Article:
The best concerts in Denver this weekend
SAT | DENVER BLACK SKY at GOTHIC THEATRE | 12/14/13
December is a leaner month than usual for the number of metal shows. But quality more than makes up for quantity thanks to Denver Black Sky. This absolute must-see metal festival is being curated by Sherwood Webber, who, in addition to reconvening with his old band Skinless for the occasion, has put together an unbelievably brutal bill featuring Dying Fetus, Exhumed, Ghoul, Speedwolf, Power Trip, Mammoth Grinder, Call Of The Void, Reproacher, Weekend Nachos, Iron Reagan, Axeslasher, Primitive Man, Vimana, Of Feather And Bone, Native Daughters, Black Sleep Of Kali, Dead Temple and Flight Of Sleipnir.
FRI | THE HEAD AND THE HEART at OGDEN THEATRE | 12/13/13
The members of the Head and the Heart met while playing open-mic nights at a pub in the Old Ballard section of Seattle. The band -- which takes its name from the notion of following your passion and bliss, even when your logical mind is telling you to pursue a more sensible course in life -- writes earnest, hushed, folk-inflected pop songs that recall Déjà Vu-period Crosby, Stills, Nash and Young. The results are less rock-oriented, but no less well-crafted. Championed early on by Seattle's premier independent radio station, KEXP, the outfit was picked up by Sub Pop, which reissued its 2011 self-titled debut. On the group's latest effort, Let's Be Still, you can hear a tasteful hint of Gram Parsons's gentle soulfulness.
FRI & SAT | PATTERSON HOOD at LARIMER LOUNGE | 12/13-12/14
Once upon a time, Patterson Hood performed with the Drive-By Truckers at a burrito shop/dive bar in Chattanooga, Tennessee. Near the end of the set, someone in the audience bought tequila shots for the Truckers, and then another fan followed suit, and another, and another. This is the world that Hood's band inhabited circa 1999: Southern, fucked up, down for whatever. The Truckers released many damn-fine Southern-rock albums in the 2000s, and their profile increased considerably. But Hood apparently had something to say that he couldn't with his band -- hence the solo stuff. With lyrics dark enough for black metal and melodies that recall the Allman Brothers on a good day, Hood's non-Truckers output holds up exceedingly well on its own. His latest album, Heat Lightning Rumbles in the Distance, is about as complicated and literary as the name implies.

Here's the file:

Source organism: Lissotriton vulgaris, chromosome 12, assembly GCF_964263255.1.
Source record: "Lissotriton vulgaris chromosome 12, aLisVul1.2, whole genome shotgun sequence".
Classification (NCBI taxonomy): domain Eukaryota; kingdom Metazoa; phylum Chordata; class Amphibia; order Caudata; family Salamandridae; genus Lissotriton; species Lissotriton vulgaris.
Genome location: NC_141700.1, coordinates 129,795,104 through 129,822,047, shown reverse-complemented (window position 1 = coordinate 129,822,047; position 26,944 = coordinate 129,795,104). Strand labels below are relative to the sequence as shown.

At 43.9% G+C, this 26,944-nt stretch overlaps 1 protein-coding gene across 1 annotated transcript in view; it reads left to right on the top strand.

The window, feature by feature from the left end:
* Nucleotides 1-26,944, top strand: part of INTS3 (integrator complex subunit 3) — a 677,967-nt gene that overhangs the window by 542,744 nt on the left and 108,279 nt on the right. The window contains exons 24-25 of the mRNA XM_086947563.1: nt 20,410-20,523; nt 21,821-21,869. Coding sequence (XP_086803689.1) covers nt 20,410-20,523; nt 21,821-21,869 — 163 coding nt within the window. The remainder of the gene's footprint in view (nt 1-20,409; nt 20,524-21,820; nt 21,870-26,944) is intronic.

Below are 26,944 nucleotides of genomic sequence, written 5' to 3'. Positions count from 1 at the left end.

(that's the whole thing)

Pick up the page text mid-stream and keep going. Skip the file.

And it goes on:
FRI | RHETT MILLER at SOILED DOVE | 12/13/13
Being the prettiest man in alt-country ain't an easy row to hoe, but Rhett Miller has spent nearly twenty years wearing the distinction well. As the lead singer of the Old 97's, Miller was a poster boy for the nascent country-folk-rock scene of the early 1990s, a scene in which the band's esteemed contemporaries were Uncle Tupelo and the Jayhawks. The three acts fit a similar pattern, employing painfully up-front lyrics -- often about heartbreak, whiskey and the working class -- and heaps of acoustic guitars. Miller's solo career began in 2002 with The Instigator. That album showcased the singer venturing beyond shitkicker anthems and embracing a more pop-oriented style. And that's not a dig: If anything, the fact that Miller's still writing great lyrics and maintaining the same quality as he did with the Old 97's just makes the new stuff all the more interesting.